Monday 20 November 2017

New light to be shed on ancient past

By David Tucker

Ferns Castle. Left: it was a real-life Game of Thrones.
Ferns Castle. Left: it was a real-life Game of Thrones.

NEW light will be shed on Wexford's ancient past at the weekend, when the results of a new geophysical survey of the monastic remains at Ferns are revealed at a two-day symposium at the Ferns Castle Visitor Centre.

The symposium 'Gaelic kingdom to Norman lordship' will include full-day lectures on Saturday, a conference dinner Saturday night, and field trips on Sunday.

It is a unique opportunity to hear from some of Ireland's foremost historians and archaeologists, all in the very special setting of medieval Ferns, the Ancient Capital of Leinster.

Among speakers will be French Ambassador, Jean-Pierre Thébault, who will talk about the Norman influence on Ireland's social, infrastructural and cultural landscape.

And newly-announced speakers will include Morgan Kavanagh of Borris House speaking on 'Ancestral Home, Modern Challenge' and Michael Starrett, CEO, Irish Heritage Council who will lead an open forum discussion

The conference - a community initiative organised by the Ferns Heritage Project and supported by Wexford County Council - will explore the various dimensions of Wexford's transformation from Gaelic Kingdom to Norman lordship.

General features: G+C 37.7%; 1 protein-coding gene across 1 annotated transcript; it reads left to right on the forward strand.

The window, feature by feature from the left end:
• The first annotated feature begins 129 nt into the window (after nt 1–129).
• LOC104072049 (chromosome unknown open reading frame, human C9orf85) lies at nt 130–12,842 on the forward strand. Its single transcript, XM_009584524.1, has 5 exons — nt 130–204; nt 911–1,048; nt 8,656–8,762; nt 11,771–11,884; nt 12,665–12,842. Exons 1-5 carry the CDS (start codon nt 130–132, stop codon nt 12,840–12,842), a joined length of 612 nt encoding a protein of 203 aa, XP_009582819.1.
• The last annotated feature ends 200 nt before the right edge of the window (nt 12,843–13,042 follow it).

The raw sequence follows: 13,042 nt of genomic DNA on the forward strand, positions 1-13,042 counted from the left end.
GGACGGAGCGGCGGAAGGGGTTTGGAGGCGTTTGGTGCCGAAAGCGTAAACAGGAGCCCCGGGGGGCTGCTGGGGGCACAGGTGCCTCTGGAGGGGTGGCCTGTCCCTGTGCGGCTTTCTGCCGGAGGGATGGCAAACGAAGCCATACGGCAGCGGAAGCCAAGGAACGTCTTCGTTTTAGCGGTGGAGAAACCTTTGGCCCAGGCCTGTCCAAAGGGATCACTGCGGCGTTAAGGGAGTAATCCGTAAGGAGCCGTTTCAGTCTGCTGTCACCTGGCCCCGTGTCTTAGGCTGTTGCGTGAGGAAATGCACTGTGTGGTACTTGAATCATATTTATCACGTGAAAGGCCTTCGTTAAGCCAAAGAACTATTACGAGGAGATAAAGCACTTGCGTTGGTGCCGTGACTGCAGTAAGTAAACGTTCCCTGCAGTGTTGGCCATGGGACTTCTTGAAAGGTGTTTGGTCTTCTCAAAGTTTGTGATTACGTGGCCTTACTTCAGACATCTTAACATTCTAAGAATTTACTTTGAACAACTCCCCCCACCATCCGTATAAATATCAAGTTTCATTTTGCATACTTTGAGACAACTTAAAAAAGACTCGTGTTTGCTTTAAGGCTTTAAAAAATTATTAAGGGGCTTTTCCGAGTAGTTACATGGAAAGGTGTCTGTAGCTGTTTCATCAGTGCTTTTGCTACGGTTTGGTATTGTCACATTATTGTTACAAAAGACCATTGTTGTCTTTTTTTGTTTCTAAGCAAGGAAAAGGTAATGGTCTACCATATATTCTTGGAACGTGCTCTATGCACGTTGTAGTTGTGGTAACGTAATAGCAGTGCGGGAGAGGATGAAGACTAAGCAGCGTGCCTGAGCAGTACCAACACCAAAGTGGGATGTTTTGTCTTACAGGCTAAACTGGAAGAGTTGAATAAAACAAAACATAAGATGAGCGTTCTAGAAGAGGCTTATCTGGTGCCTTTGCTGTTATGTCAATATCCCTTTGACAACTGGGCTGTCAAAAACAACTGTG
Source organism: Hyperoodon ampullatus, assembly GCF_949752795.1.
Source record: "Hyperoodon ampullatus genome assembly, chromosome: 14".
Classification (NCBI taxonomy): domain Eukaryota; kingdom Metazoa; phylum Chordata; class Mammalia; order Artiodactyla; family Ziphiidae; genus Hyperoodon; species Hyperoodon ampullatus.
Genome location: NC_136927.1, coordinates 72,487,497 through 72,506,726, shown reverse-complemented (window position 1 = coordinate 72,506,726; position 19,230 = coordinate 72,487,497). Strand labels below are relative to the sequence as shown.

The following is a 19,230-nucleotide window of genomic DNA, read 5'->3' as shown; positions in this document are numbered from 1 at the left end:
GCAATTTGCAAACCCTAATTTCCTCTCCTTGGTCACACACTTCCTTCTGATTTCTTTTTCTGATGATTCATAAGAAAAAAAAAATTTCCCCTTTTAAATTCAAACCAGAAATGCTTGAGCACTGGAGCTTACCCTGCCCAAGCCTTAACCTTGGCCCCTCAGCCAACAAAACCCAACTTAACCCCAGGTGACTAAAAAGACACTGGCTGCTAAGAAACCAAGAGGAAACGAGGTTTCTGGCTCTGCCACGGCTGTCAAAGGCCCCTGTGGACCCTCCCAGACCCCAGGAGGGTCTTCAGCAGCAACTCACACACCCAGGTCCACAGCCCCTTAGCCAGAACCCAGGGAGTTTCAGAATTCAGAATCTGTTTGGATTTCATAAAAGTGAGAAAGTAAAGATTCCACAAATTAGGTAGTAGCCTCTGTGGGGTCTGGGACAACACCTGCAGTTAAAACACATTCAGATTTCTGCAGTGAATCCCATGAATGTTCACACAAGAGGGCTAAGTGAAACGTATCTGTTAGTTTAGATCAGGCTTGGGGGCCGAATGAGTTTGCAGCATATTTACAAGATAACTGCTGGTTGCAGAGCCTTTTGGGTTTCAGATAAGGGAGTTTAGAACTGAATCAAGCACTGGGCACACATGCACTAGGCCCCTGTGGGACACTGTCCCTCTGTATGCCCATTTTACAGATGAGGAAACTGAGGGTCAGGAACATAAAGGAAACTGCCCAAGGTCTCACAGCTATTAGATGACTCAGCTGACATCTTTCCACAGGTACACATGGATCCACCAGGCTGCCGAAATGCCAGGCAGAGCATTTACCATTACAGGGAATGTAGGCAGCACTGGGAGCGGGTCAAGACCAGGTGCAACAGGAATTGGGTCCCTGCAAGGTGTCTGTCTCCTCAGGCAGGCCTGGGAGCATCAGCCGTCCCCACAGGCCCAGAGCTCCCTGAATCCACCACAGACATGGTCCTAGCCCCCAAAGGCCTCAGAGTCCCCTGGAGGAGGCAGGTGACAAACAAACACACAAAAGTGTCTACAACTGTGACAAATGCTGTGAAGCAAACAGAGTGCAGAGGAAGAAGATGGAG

Ferns' remarkable medieval heritage places it at the heart of the Norman/Gaelic Kingship story in Wexford and the village is poised to tap into tourism initiatives such as Ireland's Ancient East, which highlights a rich heritage spanning over 5,000 years of history across the east, southeast and midlands.

'The arrival of the Normans is a seminal moment in Irish history,' said Dr. Ronan O'Flaherty, who is working with the group in organising the conference.

'Ferns, the ancient capital of Leinster and citadel of the ambitious Irish king Dermot MacMurrough is the backdrop against which these great events take place. Kings, saints and fighting men are all here and what makes Ferns unique is the extent to which their medieval citadel survives to this day.'

The range of topics and quality of speakers reflects the significance of Ferns and the surrounding area in the medieval period. In addition, The Discovery Programme, and Ireland's Centre for Archaeology and Innovation, have recently completed a new geophysical survey of the monastic remains and these will be revealed at the conference.

Wexford People

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